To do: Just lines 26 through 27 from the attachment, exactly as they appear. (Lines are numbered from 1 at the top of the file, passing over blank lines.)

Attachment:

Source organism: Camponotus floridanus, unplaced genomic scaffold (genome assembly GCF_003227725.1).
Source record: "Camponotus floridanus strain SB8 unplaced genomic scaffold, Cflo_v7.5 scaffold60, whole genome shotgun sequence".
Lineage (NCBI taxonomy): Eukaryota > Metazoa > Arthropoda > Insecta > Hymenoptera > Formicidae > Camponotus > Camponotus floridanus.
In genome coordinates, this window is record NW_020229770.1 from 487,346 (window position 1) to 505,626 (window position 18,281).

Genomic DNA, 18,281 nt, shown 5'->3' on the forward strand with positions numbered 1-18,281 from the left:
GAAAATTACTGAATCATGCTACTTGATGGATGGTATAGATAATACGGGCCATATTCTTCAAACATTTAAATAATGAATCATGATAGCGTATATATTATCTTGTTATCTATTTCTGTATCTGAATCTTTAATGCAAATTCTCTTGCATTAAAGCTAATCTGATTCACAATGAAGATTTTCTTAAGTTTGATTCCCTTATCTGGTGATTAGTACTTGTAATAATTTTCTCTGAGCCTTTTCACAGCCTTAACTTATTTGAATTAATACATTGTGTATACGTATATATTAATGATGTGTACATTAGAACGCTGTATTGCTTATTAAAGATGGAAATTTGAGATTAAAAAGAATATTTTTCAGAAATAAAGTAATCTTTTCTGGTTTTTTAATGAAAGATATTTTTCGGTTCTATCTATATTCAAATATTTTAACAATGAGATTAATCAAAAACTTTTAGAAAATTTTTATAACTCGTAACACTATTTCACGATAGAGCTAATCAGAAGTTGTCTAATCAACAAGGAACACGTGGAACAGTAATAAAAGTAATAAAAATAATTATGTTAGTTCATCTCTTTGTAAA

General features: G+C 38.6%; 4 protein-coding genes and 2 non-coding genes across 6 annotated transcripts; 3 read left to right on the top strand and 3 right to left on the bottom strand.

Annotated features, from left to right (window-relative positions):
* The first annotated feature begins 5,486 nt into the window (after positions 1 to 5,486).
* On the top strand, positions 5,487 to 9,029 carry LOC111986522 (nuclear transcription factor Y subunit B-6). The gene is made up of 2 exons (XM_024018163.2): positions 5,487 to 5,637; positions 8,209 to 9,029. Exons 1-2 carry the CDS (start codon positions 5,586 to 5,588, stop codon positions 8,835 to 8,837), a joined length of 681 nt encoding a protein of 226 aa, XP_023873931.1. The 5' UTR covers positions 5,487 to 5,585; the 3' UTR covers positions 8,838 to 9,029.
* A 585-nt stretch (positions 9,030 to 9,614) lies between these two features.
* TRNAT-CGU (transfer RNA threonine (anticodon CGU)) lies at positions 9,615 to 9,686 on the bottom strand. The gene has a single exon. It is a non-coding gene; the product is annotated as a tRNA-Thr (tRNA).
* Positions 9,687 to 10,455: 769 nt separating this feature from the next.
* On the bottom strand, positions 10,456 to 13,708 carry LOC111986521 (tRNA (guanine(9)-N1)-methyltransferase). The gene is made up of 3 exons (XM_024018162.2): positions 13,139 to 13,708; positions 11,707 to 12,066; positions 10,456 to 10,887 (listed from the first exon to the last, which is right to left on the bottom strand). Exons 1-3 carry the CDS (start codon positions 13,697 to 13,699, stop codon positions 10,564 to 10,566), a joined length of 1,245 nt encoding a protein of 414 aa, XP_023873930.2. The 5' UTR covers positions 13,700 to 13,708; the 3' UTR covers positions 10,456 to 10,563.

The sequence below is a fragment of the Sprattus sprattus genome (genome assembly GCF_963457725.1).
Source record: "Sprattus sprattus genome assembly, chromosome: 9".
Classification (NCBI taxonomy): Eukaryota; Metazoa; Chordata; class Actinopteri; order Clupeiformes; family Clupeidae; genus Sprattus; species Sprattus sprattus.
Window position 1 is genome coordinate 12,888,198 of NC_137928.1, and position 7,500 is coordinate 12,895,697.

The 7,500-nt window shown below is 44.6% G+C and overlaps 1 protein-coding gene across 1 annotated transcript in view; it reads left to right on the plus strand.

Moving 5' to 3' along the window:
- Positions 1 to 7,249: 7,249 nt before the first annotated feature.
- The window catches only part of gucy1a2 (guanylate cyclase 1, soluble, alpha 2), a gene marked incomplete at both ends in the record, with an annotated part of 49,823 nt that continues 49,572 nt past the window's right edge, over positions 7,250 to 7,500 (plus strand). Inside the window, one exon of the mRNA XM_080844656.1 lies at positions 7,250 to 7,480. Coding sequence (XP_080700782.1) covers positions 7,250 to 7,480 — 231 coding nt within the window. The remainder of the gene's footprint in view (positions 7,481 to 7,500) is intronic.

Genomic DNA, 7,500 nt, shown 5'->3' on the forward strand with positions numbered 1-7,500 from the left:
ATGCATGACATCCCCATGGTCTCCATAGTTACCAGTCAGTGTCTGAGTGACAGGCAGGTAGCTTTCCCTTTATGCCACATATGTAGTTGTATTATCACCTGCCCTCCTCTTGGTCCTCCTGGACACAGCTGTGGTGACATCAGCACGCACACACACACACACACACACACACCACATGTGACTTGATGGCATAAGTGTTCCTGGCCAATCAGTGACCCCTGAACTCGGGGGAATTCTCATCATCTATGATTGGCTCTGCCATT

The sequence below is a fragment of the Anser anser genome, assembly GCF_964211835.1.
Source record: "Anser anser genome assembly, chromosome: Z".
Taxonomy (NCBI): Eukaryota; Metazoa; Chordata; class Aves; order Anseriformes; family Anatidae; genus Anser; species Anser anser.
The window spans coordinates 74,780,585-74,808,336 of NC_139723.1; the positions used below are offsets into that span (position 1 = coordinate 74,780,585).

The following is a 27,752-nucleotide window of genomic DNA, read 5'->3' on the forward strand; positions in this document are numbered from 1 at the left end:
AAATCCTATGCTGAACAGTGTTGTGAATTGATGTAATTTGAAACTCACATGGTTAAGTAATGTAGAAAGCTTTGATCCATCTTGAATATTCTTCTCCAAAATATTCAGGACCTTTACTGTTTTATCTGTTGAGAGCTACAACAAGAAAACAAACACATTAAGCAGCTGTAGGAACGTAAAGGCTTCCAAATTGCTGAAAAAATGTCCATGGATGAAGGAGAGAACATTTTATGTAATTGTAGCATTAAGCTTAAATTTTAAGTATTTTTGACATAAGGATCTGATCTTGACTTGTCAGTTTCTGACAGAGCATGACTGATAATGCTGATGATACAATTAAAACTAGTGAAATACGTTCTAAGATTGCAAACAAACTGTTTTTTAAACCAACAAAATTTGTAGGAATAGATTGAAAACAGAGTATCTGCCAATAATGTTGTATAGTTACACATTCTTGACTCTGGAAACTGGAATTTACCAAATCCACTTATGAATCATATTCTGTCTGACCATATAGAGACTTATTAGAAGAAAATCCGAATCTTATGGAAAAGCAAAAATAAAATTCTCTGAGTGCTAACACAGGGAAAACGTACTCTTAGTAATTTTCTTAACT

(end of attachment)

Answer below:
Source record: "Anser anser genome assembly, chromosome: Z".
Taxonomy (NCBI): Eukaryota; Metazoa; Chordata; class Aves; order Anseriformes; family Anatidae; genus Anser; species Anser anser.